I was ecstatic when I heard the National Gay and Lesbian Task Force Executive Director Rea Carey in her State of the Movement address at the Creating Change 2010. It's not always that you see people who are fighting for one cause take on the issues that supposedly pertain to another.
But we all know that's not true. We need big, really big coalitions to achieve the equality that we need in society as a whole, and to fight the real enemies: inequality, socioeconomic disparities, environmental degradation, and racism.
So, yes, civil and human rights cannot – and should not – be parsed out and divided. Nor should anyone be given the right to decide over the human rights of others. And certainly, sadly, as with the case of civil rights and blacks, society can't wait for the majority to arrive at a consensus when the morality of the issue is overwhelmingly clear. Human rights can't be put to a vote.
Rea Carey said that they will stand by their allies in the immigration reform movement come what may. I applaud that and I hope the Latino organizations and people, and, yes, the churches will heed her advice and also stand by our allies in the LGBT community – and the black community, and the uninsured community, and the disability community – come what may.
Here is an important fragment of Carey's State of the Movement speech:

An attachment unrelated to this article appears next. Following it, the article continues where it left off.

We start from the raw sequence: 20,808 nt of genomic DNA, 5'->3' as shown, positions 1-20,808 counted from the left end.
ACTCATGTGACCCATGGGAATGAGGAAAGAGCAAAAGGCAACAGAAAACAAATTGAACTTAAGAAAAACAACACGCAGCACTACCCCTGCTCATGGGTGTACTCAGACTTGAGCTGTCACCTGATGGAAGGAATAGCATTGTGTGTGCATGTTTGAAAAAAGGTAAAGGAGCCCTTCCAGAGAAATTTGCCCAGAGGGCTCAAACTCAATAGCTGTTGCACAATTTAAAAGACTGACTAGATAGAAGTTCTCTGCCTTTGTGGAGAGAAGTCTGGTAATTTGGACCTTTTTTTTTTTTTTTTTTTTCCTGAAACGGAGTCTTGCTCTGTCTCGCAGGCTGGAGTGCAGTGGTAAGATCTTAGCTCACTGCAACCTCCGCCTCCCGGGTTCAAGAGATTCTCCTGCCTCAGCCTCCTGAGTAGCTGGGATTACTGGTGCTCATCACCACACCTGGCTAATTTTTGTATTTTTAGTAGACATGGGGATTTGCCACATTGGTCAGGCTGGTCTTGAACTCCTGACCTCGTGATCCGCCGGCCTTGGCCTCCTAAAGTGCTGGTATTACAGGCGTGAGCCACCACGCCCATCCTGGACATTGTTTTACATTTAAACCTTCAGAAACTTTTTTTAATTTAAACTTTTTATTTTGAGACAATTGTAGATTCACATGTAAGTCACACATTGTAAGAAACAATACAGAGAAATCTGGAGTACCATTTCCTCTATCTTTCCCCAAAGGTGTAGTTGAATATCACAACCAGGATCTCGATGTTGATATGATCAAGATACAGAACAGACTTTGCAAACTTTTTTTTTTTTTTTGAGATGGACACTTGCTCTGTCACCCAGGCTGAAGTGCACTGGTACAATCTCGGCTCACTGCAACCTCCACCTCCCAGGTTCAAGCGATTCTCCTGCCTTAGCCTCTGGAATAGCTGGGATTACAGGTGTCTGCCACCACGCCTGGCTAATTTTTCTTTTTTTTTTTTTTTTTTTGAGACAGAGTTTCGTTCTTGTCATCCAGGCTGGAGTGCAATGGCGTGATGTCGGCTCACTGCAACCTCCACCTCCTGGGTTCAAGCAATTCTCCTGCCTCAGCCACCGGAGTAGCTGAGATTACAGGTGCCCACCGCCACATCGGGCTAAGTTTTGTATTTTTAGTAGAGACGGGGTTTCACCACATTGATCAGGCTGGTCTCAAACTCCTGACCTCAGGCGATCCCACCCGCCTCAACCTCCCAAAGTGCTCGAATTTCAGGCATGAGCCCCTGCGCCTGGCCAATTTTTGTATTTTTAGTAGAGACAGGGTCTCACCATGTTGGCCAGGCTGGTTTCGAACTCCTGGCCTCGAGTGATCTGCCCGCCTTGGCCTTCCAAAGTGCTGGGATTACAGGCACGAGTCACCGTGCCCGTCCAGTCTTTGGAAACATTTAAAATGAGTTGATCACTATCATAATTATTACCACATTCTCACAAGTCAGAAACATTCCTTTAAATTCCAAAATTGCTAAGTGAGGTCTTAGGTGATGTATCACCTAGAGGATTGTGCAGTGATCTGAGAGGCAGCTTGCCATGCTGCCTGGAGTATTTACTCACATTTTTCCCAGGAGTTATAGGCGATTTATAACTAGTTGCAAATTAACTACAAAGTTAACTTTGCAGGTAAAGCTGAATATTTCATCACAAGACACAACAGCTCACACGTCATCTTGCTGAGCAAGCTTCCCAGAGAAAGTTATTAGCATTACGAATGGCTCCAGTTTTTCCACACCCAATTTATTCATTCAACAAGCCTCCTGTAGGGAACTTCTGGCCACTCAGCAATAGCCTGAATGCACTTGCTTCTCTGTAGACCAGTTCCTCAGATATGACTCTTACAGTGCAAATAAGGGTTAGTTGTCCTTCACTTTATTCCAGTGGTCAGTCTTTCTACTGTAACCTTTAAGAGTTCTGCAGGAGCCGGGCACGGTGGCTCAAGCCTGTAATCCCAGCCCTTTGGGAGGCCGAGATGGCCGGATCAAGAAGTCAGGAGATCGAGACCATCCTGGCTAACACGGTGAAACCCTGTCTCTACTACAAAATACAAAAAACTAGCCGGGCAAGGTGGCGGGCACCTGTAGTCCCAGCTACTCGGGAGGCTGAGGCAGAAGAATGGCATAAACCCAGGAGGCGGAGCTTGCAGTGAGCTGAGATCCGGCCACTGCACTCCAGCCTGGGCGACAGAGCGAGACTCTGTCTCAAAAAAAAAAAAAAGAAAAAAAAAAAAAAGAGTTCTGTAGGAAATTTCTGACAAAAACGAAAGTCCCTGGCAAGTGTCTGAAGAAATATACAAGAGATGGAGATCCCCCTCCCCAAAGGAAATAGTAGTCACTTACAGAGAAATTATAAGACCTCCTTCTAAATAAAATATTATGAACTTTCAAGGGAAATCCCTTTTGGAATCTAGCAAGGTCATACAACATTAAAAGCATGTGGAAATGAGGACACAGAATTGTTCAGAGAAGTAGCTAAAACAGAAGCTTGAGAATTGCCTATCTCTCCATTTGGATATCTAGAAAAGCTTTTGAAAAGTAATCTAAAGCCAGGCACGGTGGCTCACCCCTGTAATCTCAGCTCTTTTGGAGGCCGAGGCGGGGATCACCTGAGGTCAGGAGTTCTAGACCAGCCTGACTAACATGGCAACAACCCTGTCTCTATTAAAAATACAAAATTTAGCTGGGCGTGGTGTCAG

If we are truly a community and a movement committed to freedom, justice and equality then reforming our nation's cruel and broken immigration system must be on our agenda for action.
Today, there are 12 million immigrants, including at least half a million lesbian, gay, bisexual and transgender people who are forced to live in the shadows of our society.
They are people like Harold, an 18-year-old gay man who came to this country from the Philippines with his parents when he was five years old. This is really the only country he has ever known. But today, because he is undocumented, he cannot get a driver's license, cannot get a job, cannot get a student loan, and is in constant fear of being arrested and deported to a country where he has no connections, no prospects and where he cannot speak the language.
They are people like Victoria Arellano, an undocumented transgender woman who was swept up by the immigration system, put into a detention jail where she was denied HIV medications and medical attention, even when she was vomiting blood. This cost Victoria her life. She died, chained to a hospital bed with two immigration guards at the door.
And, of course, there are at least 36,000 binational couples who cannot live together here in this country because federal law bans recognition of their relationships.
So, yes, immigration reform is an LGBT issue.
Read the whole State of the Movement speech.